CrossFit culture has taken our world by storm with as much fervor and enthusiasm as many other workout fads, but what sets this fad apart from the rest is that it doesn’t seem to be going anywhere. If you aren’t an active participant in CrossFit, you most likely know someone who’s now visiting a place called the “Box” on a regular basis and is using words like “WOD” and “burpee” in their everyday vocabulary.
A common reaction when something new grabs such a large audience so quickly is to ask, “What’s the catch?” When you start hearing about injuries and see your friends jump off the very CrossFit box they so eagerly jumped on in the first place, you start to wonder just how safe this new workout fad is and wonder why some continue while others quit and move onto something else.
CrossFit is an easy workout to make speculative assumptions about for the fact that it is still so new, but studies are showing that CrossFit is no more dangerous than many of the other sports and workout routines we embrace and encourage. The biggest culprit in CrossFit injuries is generally a person’s lack of experience and taking on more than they should too quickly. Running isn’t considered a dangerous sport, but if you aren’t a consistent runner and you decide on a whim to go run ten miles one day, chances are you’re going to injure yourself. The same concept is true for CrossFit. If someone new to the workout walks into their first class and tries to keep up with the veteran athletes, they are putting themselves at risk for injury.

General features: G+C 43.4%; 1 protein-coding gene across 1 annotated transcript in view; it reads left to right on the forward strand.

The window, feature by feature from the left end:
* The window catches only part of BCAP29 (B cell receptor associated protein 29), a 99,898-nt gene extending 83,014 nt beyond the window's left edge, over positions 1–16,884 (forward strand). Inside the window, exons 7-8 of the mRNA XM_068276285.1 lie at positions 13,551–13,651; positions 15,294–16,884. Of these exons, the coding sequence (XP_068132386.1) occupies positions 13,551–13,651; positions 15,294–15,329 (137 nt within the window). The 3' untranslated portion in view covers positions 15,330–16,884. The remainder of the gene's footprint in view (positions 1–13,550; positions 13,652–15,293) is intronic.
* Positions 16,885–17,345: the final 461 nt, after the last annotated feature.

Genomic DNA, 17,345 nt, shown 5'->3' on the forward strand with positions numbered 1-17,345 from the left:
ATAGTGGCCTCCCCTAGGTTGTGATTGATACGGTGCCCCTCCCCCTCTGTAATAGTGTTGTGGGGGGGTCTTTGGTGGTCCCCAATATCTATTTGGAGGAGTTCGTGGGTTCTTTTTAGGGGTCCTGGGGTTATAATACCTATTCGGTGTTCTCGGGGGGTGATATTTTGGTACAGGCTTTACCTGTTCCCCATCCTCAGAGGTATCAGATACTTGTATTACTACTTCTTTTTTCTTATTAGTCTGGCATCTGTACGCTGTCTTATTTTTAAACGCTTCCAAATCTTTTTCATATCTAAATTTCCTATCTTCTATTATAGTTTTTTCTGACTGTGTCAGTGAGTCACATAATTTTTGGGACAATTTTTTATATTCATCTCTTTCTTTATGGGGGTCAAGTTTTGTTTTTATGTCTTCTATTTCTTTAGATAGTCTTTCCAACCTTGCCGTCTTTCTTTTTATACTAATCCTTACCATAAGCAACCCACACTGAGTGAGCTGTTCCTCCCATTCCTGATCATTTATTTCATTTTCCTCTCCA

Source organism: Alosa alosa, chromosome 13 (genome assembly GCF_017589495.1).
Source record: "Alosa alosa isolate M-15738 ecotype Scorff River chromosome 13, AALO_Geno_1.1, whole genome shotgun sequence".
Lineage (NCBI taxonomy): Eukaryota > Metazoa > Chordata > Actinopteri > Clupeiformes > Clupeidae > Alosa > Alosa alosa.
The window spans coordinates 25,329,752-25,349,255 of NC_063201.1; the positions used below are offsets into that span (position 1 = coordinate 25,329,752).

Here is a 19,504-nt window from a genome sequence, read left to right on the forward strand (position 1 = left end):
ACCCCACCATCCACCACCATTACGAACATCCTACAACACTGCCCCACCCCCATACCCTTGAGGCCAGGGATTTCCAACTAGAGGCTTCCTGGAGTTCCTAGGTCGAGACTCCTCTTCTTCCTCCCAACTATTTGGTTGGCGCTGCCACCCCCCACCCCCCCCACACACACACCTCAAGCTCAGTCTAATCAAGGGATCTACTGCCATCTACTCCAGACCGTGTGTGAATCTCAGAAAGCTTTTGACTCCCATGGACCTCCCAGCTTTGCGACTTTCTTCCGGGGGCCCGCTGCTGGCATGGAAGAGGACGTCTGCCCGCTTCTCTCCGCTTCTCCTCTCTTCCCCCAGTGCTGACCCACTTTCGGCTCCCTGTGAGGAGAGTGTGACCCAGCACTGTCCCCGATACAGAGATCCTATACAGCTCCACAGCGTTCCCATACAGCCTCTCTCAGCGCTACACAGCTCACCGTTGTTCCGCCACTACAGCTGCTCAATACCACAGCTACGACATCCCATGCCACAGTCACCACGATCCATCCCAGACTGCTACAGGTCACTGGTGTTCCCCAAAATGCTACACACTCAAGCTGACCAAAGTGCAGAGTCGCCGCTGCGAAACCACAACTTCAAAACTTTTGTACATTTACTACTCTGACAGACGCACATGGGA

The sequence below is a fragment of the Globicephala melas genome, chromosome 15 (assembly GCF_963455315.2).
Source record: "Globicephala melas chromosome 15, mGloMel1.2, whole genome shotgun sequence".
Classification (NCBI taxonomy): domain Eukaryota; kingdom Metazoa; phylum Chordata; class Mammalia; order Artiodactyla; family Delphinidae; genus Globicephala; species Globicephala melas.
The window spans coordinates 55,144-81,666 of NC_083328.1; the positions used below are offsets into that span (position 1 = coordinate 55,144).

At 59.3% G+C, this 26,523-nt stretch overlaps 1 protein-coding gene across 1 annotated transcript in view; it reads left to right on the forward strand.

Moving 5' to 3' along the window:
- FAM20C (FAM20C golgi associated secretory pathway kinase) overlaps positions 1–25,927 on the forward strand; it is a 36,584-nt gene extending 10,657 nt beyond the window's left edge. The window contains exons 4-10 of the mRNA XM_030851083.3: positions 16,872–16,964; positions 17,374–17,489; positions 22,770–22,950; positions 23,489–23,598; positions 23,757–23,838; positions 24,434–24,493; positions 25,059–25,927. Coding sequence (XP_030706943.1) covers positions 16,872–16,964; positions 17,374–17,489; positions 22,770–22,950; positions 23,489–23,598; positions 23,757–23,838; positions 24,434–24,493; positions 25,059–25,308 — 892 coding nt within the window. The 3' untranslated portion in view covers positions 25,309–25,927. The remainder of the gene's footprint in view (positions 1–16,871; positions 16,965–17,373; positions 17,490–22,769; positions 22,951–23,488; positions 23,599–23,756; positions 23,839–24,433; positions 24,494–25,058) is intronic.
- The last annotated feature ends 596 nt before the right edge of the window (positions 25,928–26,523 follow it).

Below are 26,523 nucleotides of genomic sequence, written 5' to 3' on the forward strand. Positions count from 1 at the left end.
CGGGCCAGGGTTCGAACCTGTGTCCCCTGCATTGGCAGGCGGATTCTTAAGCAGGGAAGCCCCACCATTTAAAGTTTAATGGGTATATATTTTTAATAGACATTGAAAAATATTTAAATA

Common injuries in CrossFit include:
The specific exercise movements causing the injuries vary and can affect different parts of the body depending on your form, fitness level, and preexisting injury condition.
Common shoulder injuries –
Rotator cuff tears and subacromial impingement caused by movements such as pull ups, rowing, clean and jerk, dips, muscle ups, and repetitive overhead lifting.
Lower back/lumbar strains –
These injuries can be caused by deadlifts, squats, or wall ball workouts.
Knee injuries –
Pain in the knees around or under the kneecap is often a result of jumping, squatting, or running.
Tendonitis in elbows –
Caused by repetitive movements including; pull-ups, cleans, and workouts involving a front rack position.
Injuries can occur from exercises with repetitive movement such as handstands, barbell griping, kettlebell swings, push-ups, etc.
If injuries are going to happen from CrossFit, they are most likely going to occur within someone’s first year of participation, or to someone who participates in the workouts less than three times per week. Proper form and technique are crucial in avoiding injury and must be practiced on a consistent basis if maximum performance is desired. Like in any physical activity, learning to listen to your body and moving at a pace that is sustainable for your own personal physical growth is key to keeping you at your gym… or “Box”, and out of the doctor’s office.